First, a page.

-by the core to check that an activated tag is still in the field. If this is
-not implemented, the core will not be able to push tag_lost events to the user
-space
-
-On the rx path, the driver is responsible to push incoming HCP frames to HCI
-using nfc_hci_recv_frame(). HCI will take care of re-aggregation and handling
-This must be done from a context that can sleep.
-
-SHDLC
------
-
-Most chips use shdlc to ensure integrity and delivery ordering of the HCP
-frames between the host controller (the chip) and hosts (entities connected
-to the chip, like the cpu). In order to simplify writing the driver, an shdlc
-layer is available for use by the driver.
-When used, the driver actually registers with shdlc, and shdlc will register
-with HCI. HCI sees shdlc as the driver and thus send its HCP frames
-through shdlc->xmit.
-SHDLC adds a new execution context (nfc_shdlc_sm_work()) to run its state
-machine and handle both its rx and tx path.
-
-Included Drivers
-----------------
-
-An HCI based driver for an NXP PN544, connected through I2C bus, and using
-shdlc is included.
-
-Execution Contexts
-------------------
-
-The execution contexts are the following:
-- IRQ handler (IRQH):
-fast, cannot sleep. stores incoming frames into an shdlc rx queue
-
-- SHDLC State Machine worker (SMW)
-handles shdlc rx & tx queues. Dispatches HCI cmd responses.
-
-- HCI Tx Cmd worker (MSGTXWQ)
-Serializes execution of HCI commands. Completes execution in case of response
-timeout.
-
-- HCI Rx worker (MSGRXWQ)
-Dispatches incoming HCI commands or events.
-
-- Syscall context from a userspace call (SYSCALL)
-Any entrypoint in HCI called from NFC Core
-
-Workflow executing an HCI command (using shdlc)
------------------------------------------------
-
-Executing an HCI command can easily be performed synchronously using the
-following API:
-
-int nfc_hci_send_cmd (struct nfc_hci_dev *hdev, u8 gate, u8 cmd,
- const u8 *param, size_t param_len, struct sk_buff **skb)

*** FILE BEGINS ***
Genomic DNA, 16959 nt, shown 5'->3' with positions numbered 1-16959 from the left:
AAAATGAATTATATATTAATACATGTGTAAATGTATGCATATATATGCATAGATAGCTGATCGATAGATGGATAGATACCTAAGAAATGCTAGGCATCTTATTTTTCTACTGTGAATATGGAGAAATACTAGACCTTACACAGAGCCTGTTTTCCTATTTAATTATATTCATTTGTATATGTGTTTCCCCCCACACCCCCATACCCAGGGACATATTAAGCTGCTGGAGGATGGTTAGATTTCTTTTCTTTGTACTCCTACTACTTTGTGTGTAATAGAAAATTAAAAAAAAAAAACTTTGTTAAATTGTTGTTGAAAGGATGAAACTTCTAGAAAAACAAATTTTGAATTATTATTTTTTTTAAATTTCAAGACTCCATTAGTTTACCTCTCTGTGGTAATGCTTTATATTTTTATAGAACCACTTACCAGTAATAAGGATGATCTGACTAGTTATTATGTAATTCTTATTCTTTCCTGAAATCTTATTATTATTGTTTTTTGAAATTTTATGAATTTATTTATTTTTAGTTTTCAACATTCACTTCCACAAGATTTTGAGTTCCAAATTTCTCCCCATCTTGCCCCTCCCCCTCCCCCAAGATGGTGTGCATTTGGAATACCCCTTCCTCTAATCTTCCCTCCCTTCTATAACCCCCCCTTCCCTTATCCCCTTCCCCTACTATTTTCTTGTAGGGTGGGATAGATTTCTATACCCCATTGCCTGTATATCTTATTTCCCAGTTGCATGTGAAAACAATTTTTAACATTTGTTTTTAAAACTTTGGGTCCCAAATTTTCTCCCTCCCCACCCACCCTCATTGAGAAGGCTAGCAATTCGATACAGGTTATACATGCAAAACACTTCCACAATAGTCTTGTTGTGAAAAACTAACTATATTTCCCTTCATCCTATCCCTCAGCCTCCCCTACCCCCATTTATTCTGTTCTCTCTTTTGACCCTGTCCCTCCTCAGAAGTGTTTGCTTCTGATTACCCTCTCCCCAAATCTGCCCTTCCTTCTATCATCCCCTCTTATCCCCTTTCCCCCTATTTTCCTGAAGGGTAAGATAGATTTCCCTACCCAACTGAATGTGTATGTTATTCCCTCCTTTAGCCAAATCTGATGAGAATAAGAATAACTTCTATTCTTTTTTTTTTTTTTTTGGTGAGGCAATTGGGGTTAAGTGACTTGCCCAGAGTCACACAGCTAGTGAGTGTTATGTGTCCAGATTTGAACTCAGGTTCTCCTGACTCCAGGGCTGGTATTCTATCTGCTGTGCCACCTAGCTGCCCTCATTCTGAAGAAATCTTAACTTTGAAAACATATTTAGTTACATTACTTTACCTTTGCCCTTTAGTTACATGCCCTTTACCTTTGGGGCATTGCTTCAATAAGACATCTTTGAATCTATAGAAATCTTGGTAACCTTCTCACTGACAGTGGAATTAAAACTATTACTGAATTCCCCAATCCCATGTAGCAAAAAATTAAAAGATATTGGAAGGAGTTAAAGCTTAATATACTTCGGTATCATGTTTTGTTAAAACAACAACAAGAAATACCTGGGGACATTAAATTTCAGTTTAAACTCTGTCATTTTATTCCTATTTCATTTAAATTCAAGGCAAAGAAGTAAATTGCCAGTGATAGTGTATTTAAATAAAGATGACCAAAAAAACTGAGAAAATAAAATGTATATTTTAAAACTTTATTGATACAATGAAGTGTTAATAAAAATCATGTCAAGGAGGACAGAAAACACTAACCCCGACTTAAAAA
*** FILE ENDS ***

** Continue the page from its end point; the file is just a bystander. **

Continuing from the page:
-
-The API must be invoked from a context that can sleep. Most of the time, this
-will be the syscall context. skb will return the result that was received in
-the response.
-
-Internally, execution is asynchronous. So all this API does is to enqueue the
-HCI command, setup a local wait queue on stack, and wait_event() for completion.
-The wait is not interruptible because it is guaranteed that the command will
-complete after some short timeout anyway.
-
-MSGTXWQ context will then be scheduled and invoke nfc_hci_msg_tx_work().
-This function will dequeue the next pending command and send its HCP fragments
-to the lower layer which happens to be shdlc. It will then start a timer to be
-able to complete the command with a timeout error if no response arrive.
-
-SMW context gets scheduled and invokes nfc_shdlc_sm_work(). This function
-handles shdlc framing in and out. It uses the driver xmit to send frames and
-receives incoming frames in an skb queue filled from the driver IRQ handler.
-SHDLC I(nformation) frames payload are HCP fragments. They are aggregated to
-form complete HCI frames, which can be a response, command, or event.
-
-HCI Responses are dispatched immediately from this context to unblock
-waiting command execution. Response processing involves invoking the completion
-callback that was provided by nfc_hci_msg_tx_work() when it sent the command.
-The completion callback will then wake the syscall context.
-
-Workflow receiving an HCI event or command
-------------------------------------------
-
-HCI commands or events are not dispatched from SMW context. Instead, they are
-queued to HCI rx_queue and will be dispatched from HCI rx worker
-context (MSGRXWQ). This is done this way to allow a cmd or event handler
-to also execute other commands (for example, handling the
-NFC_HCI_EVT_TARGET_DISCOVERED event from PN544 requires to issue an
-ANY_GET_PARAMETER to the reader A gate to get information on the target
-that was discovered).
-
-Typically, such an event will be propagated to NFC Core from MSGRXWQ context.